A true hustler always controls his odds, naturally, and Riggs did his best to attribute all advantages to the enemy side. They were playing on Mother's Day. The surface was hard cement, better for Court to crash her dynamite power game at him. And what else? Ah, the balls. Riggs made such a production of wanting lightweight balls that finally Court, who had been practicing in Berkeley with heavy ones, agreed in absentia to a coin flip. Riggs, with face straight, called it the "Flip of the Century" and then proceeded to lose it.
When Court finally arrived at the site 48 hours before the match Riggs greeted her warmly. As photographers swarmed around, he edged closer and began his routine. Whispering, chattering, he played to the crowd while talking to Margaret, her husband Barry and even their 14-month-old son Danny.
"Psych the kid out, Bobby baby," shouted a PR guy. Court barely smiled at any of it. Riggs continued his patter and tweaked cheeks all around. Danny stuck out his tongue.
"Do you realize, Margaret, that this is the most important match ever played? Just think how many women are counting on you," said Riggs.
"Get off it, luv," said Court.
Most observers anticipated a close tussle, with Riggs pulling out all his tricks to upset Court's concentration and to zero in on her shaky nerves. "I don't want him hacking me around," she said. "But he can't be up to too much mischief or he'll make a fool of himself. On the other hand, maybe that's the idea."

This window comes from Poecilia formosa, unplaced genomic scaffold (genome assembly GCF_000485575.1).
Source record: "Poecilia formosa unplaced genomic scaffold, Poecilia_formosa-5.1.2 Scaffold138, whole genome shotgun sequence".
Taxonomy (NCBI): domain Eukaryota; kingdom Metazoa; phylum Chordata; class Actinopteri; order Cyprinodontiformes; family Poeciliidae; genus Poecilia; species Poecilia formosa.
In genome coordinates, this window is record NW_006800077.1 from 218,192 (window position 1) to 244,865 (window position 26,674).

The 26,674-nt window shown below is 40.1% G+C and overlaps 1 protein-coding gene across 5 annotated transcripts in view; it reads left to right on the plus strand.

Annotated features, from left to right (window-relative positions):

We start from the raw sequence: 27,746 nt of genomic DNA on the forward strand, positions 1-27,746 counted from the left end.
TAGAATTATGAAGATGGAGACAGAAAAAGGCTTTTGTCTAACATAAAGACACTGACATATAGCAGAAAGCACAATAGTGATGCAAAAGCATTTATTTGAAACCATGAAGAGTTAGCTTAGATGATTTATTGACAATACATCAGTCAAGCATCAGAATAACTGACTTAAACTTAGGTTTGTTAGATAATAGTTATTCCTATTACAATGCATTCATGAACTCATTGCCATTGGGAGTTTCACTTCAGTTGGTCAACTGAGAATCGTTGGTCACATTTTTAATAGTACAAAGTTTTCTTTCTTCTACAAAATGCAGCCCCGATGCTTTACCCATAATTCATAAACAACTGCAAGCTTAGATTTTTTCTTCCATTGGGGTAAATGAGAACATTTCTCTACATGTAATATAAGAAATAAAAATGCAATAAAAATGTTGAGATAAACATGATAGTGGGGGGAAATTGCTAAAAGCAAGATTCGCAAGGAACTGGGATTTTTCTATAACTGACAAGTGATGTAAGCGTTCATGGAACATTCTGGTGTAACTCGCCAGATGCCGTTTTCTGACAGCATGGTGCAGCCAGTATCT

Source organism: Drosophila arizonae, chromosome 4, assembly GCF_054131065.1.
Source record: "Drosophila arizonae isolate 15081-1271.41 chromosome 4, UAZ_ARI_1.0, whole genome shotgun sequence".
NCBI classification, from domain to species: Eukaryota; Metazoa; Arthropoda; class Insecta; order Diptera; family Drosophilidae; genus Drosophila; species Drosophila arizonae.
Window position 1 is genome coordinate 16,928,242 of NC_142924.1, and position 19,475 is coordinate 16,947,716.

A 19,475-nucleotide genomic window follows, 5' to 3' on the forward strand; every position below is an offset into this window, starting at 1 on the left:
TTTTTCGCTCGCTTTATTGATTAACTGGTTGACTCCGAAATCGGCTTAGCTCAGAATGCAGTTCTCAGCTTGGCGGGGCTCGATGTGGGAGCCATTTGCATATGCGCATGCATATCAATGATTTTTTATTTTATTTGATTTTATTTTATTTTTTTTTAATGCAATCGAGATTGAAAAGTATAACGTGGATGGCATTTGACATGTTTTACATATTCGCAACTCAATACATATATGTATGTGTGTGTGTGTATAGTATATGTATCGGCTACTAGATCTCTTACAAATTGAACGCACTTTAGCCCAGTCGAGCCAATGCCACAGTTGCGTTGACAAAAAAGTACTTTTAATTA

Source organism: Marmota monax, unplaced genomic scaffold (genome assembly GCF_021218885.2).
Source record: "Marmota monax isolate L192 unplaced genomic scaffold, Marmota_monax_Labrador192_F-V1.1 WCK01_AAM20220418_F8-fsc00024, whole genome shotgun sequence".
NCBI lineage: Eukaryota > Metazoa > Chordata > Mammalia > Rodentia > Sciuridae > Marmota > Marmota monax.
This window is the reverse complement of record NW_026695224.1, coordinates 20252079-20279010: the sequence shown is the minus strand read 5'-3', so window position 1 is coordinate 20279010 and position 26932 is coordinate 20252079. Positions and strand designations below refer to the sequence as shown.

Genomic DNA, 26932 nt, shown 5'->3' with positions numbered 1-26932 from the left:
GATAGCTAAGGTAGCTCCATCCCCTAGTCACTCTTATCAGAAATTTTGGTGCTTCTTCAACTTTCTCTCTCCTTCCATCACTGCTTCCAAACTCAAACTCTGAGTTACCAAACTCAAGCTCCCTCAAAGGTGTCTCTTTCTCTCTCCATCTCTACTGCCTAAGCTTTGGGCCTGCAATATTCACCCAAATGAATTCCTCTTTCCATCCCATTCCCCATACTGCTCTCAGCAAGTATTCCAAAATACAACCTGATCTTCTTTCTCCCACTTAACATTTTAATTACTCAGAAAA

Court's Sunday, Hustling Sunday, began with Danny Court throwing his mother's tennis shoe in the toilet, and deteriorated from there. In an ironic contest, where the woman was supposed to hit like a man and the man like a woman, Court seemed altogether bewildered, a lamb lost.
Beset by jitters, confused by Riggs' mixing of lobs, drops and slices, she fell apart in the beginning and never regained her composure. She connected on only 18 of 37 first serves, a shocking figure. She made 10 return errors against a serve that came up like a watermelon. And her forehand, which Riggs attacked throughout, seemed punch-drunk.
From the time Riggs, wearing a visor and mincing around like an aging Peter Pan, swept the first three games with the loss of only four points, the match dwindled into an embarrassment. Riggs reached into his "psych bag" just once—on the third point of the day—when he blooped a serve that looked as if it should be arrested for loitering. Court smacked it back for a winner, but it was one of her few solid shots and the ploy possibly shook her just enough to be effective.
Afterward, Court said she lost her rhythm early, and with it all confidence. "I didn't expect so many soft shots," she said. "We girls don't play like that."